2.08.02 - Improvement and culture of nitrogen-fixing trees



Hot off the Press: Proceedings from Casuarina Workshop

Sixth International Casuarina Workshop: Casuarinas for green economy and environmental sustainability;
Krabi, Thailand; 21-25 October 2019.
Units involved: 2.08.02, Task Force Forest Biomass Network.

The substantial socio-economic importance of casuarinas (several members of the family Casuarinaceae) has ensured ongoing international interest in research and development of this group of nitrogen fixing trees. Plantings are invariably associated with agricultural systems and there are more than two million hectares planted in the tropics and sub-tropics, offering stability to fragile sandy coastal ecosystems and offering services of protection, soil organic matter, poles, fuelwood and commercial wood fibre.

Following the previous five international casuarina meetings, the most recent one in Chennai, India in 2014, Kasetsart University hosted the Sixth International Casuarina Workshop in Krabi province, Thailand during 21-25 October 2019 in collaboration with the IUFRO Working Party 2.08.02 – Improvement and Culture of Nitrogen Fixing Trees, and the IUFRO Taskforce – Forest Biomass Network. The theme of this sixth workshop, Casuarinas for Green Economy and Environmental Sustainability, reflects in the current relevance of casuarina trees in the world.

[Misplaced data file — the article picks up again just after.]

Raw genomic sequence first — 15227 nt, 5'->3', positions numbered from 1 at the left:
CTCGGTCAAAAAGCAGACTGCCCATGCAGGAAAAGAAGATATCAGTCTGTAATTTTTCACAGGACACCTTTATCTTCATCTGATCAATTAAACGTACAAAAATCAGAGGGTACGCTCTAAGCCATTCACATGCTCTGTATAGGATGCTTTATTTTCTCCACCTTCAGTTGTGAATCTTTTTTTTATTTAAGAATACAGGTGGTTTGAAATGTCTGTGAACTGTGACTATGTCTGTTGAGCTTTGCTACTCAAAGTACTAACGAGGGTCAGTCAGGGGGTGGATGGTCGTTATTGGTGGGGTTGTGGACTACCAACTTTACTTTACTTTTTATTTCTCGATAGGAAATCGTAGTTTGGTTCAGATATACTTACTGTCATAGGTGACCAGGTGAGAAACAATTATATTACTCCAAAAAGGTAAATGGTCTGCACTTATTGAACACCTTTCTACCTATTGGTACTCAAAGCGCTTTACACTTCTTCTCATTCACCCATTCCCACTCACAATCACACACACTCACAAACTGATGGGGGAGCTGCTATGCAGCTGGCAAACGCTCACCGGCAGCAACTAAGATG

To be downloaded fromhttps://www.iufro.org/fileadmin/material/publications/proceedings-archive/20802-t30-bangkok19.pdf

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Abel Nicodemus, India


Claudine Franche, France

Chonglu Zhong, China

About Unit

Working Party 2.08.02 is interested in research on nitrogen-fixing genera, particularly those that are suitable for soil stabilization, wind protection, for use on poor soils, wetlands and in dry regions. Research interests include the biology of nitrogen fixation and optimization of growth and adaptability utilizing this property in domesticated species. Many species are multipurpose and important for farm forestry, agroforestry, pulpwood, firewood and charcoal and other products such as fodder for animals. Improvement strategies include propagation strategies, selection for pest resistance, disease resistance, and multiple traits, combined with appropriate silvicultural methods.

Find more details about the Unit here.